Renata Cruz Teixeira , CNRS and UPMC Sorbonne Universités
Troubleshooting faults or performance disruptions in today's Internet is at best frustrating. When users experience performance or connectivity problems, there is little they can do. The most common attempt to solve the problem is to reboot or call the provider's hot line. Network providers have more information to use in diagnosing problems in their networks, but their network troubleshooting is often mostly manual and ad-hoc. Automatically troubleshooting network faults or performance disruptions requires monitoring capabilities deployed at end-hosts (in or close to the customer's premises). End-host monitoring is necessary to detect the problems that affect end-users. In addition, when problems happen outside the control of the network administrator or the end-user performing the troubleshooting, end-host monitoring is the only approach to identify problem location.
This talk will present recent advances in end-to-end Internet measurement methods to support fault diagnosis. During the past years, we have worked on two initial steps in network troubleshooting: detection that a problem has occurred and identification of the cause of the fault or disruption. In particular, our research has focused on the design of measurement methods for improving troubleshooting accuracy and efficiency. We will cover both passive and active techniques to detect faults. Active probing relies on sending a probe message and waiting for the response, whereas passive monitoring observes users' incoming and outgoing traffic and monitors the status of active TCP connections or UDP flows. For fault identification, we will focus on the two basic techniques using end-to-end measurements: traceroute and network tomography. Traceroute sends probes to a destination with an increasing Time-To-Live (TTL) to force routers along the path to send an error message, which reveals the IP address of the router's interface that issued the error message. Network tomography refers to the practice of inferring unknown network properties from measurable ones. It correlates end-to-end measurements of a set of paths to infer the links responsible for a fault. We will focus on the issues to apply these techniques in todays Internet. One key property for fault identification (and a number of other tasks in networked systems and applications) is the topology of the underlying network. This talk will end with a discussion on techniques to measure Internet topologies.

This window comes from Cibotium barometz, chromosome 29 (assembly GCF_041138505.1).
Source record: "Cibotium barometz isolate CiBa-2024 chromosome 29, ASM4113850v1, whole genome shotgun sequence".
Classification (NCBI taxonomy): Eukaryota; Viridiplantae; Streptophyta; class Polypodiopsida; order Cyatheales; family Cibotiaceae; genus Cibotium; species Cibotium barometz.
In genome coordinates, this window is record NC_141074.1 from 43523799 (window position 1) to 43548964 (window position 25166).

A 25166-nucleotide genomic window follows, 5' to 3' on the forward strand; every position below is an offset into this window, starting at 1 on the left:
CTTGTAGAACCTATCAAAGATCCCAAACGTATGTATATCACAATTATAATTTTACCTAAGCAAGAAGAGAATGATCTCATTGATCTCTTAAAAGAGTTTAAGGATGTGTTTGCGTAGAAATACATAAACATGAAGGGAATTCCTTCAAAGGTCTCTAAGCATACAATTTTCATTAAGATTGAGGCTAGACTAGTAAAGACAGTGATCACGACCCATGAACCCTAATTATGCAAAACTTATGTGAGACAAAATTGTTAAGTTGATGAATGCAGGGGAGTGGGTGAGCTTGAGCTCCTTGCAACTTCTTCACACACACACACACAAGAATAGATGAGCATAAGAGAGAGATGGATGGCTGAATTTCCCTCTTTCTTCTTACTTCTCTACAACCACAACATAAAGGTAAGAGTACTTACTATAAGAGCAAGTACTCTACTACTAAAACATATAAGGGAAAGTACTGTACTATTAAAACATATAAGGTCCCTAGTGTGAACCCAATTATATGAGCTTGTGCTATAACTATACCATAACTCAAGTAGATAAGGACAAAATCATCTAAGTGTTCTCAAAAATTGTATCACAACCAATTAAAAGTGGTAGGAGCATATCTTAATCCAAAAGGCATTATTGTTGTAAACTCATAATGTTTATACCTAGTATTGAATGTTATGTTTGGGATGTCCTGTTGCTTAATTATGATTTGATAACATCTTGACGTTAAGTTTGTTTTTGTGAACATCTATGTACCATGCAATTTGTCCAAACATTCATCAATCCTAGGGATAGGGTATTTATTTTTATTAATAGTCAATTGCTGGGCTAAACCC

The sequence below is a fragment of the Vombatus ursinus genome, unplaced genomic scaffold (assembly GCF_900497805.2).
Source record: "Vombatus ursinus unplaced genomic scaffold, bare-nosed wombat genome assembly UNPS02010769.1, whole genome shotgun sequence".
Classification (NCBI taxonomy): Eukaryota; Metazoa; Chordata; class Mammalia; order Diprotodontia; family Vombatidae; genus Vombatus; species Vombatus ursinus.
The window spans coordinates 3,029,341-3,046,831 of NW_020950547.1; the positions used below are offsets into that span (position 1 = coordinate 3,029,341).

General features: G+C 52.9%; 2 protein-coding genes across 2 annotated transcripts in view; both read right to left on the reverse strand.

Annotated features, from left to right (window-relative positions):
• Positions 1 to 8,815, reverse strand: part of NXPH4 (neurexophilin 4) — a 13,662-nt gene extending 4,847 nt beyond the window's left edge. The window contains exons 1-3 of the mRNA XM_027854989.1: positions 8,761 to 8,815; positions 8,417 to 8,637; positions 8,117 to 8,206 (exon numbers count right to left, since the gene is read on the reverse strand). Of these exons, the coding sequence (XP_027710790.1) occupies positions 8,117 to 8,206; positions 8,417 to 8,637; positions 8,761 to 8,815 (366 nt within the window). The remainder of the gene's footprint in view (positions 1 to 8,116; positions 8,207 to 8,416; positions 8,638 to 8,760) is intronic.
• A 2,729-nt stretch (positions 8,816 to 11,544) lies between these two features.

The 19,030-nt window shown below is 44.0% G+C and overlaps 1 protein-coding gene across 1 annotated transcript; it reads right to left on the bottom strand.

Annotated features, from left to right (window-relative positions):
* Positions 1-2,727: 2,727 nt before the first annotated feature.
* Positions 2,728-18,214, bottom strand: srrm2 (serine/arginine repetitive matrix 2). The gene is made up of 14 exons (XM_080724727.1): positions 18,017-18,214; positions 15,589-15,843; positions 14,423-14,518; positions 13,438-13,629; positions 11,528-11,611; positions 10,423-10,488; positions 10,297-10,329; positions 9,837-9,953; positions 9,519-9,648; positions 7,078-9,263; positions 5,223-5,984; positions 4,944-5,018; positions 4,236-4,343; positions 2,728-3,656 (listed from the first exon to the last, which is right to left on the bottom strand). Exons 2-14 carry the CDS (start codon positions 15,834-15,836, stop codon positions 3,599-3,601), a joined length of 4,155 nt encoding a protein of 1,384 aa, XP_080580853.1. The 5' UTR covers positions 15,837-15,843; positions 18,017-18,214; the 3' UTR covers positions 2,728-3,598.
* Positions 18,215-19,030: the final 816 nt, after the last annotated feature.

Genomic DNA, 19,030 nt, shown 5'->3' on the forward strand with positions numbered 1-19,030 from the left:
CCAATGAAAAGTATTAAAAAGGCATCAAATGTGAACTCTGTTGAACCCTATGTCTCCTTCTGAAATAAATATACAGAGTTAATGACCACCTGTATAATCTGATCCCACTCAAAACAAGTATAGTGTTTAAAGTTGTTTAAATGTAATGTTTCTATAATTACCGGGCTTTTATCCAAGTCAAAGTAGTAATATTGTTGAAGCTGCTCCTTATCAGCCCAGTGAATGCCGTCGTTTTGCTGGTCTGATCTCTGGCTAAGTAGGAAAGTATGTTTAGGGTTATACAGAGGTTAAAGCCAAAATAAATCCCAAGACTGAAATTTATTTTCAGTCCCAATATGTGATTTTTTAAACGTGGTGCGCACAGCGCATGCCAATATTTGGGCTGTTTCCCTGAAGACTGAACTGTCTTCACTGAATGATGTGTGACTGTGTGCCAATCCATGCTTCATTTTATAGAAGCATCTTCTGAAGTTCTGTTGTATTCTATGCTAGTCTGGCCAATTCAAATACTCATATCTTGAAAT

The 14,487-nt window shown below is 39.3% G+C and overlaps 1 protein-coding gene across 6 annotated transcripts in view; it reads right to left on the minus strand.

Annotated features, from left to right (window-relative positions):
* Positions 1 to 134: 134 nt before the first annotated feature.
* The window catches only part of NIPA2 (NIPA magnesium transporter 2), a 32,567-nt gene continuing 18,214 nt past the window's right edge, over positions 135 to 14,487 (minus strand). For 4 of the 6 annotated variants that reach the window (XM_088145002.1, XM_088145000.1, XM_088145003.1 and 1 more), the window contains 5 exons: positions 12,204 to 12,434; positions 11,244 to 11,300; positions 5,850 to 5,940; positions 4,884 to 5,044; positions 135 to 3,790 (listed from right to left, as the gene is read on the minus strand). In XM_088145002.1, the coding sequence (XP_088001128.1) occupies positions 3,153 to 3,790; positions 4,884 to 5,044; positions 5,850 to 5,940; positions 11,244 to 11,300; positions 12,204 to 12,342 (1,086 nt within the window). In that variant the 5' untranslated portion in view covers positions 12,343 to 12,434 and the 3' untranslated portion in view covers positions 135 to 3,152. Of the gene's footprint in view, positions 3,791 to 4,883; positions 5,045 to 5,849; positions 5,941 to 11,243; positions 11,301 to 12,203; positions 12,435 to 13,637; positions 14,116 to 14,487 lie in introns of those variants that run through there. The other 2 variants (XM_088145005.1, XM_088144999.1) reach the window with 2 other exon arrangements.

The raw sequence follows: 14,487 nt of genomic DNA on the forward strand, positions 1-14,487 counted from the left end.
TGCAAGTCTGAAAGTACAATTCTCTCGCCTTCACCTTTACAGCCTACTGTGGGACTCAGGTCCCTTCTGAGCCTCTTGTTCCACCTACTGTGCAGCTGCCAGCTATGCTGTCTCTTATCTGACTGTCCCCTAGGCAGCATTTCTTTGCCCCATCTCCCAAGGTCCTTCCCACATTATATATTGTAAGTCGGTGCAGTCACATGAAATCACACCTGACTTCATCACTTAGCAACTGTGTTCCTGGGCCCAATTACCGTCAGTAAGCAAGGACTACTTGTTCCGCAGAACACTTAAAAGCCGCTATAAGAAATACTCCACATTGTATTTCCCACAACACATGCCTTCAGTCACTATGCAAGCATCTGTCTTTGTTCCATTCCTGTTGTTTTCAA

Renata Teixeira received the B.Sc. degree in computer science and the M.Sc. degree in electrical engineering from Universidade Federal do Rio de Janeiro, Brazil, in 1997 and 1999, respectively, and the Ph.D. degree in computer science from the University of California, San Diego, in 2005, for which she was awarded the Department of Computer Science and Engineering Ph.D. Dissertation Award 2005. During her Ph.D., Teixeira worked at the AT&T Labs in Florham Park. She is currently a Researcher with the Centre National de la Recherche Scientifique (CNRS) at LIP6, Université Pierre et Marie Curie, Paris, France. Renata is a member of the steering committee of the ACM Internet Measurement Conference and of editorial boards of IEEE/ACM Transactions on Networking and ACM SIGCOMM Computer Communication Review. Her research interests are in computer networks with emphasis on measurement, analysis, and management of IP networks.